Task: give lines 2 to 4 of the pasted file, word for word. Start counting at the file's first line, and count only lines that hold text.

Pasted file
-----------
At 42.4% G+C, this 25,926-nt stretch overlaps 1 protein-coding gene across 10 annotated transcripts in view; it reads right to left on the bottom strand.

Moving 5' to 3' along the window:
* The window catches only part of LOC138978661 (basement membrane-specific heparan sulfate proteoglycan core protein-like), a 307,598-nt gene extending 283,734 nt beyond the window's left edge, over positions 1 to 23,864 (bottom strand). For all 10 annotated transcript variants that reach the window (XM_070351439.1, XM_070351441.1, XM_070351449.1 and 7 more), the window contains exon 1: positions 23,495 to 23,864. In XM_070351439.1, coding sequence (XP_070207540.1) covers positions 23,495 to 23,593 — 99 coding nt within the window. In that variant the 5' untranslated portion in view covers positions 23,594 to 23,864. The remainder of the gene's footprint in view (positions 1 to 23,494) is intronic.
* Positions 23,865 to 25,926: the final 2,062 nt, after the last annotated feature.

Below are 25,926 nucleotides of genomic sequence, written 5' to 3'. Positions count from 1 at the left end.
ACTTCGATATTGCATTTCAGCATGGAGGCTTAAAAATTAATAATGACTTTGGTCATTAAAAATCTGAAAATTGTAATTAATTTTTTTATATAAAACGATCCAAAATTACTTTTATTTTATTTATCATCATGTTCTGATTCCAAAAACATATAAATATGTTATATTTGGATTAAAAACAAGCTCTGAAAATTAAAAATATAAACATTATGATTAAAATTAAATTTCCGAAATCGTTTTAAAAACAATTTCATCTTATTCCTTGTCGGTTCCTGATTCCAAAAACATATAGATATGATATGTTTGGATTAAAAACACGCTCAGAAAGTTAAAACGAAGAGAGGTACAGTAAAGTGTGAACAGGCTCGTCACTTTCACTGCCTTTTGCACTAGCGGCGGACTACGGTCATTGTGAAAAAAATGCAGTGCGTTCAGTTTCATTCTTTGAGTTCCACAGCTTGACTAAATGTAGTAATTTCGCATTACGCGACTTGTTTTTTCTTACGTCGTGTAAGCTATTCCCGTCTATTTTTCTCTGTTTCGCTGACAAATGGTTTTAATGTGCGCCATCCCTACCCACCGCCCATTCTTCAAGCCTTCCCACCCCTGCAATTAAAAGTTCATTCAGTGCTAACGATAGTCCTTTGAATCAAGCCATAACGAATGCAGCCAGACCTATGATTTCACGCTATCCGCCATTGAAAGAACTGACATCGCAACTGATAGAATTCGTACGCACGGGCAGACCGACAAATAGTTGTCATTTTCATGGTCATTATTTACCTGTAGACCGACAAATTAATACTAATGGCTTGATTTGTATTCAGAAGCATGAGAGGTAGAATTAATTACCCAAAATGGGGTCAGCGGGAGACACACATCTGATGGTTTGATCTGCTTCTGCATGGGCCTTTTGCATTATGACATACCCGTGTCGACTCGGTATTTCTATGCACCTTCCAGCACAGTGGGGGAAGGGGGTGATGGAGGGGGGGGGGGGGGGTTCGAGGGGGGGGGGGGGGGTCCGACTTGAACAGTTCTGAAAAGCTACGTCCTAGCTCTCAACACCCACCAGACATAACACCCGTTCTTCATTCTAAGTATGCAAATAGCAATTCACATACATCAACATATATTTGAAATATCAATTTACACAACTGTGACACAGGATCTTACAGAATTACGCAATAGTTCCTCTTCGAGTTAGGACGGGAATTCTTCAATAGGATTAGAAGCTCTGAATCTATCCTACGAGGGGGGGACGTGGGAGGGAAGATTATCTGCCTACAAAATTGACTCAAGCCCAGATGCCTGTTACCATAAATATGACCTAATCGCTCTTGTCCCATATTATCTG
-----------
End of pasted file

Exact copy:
Moving 5' to 3' along the window:
* The window catches only part of LOC138978661 (basement membrane-specific heparan sulfate proteoglycan core protein-like), a 307,598-nt gene extending 283,734 nt beyond the window's left edge, over positions 1 to 23,864 (bottom strand). For all 10 annotated transcript variants that reach the window (XM_070351439.1, XM_070351441.1, XM_070351449.1 and 7 more), the window contains exon 1: positions 23,495 to 23,864. In XM_070351439.1, coding sequence (XP_070207540.1) covers positions 23,495 to 23,593 — 99 coding nt within the window. In that variant the 5' untranslated portion in view covers positions 23,594 to 23,864. The remainder of the gene's footprint in view (positions 1 to 23,494) is intronic.
* Positions 23,865 to 25,926: the final 2,062 nt, after the last annotated feature.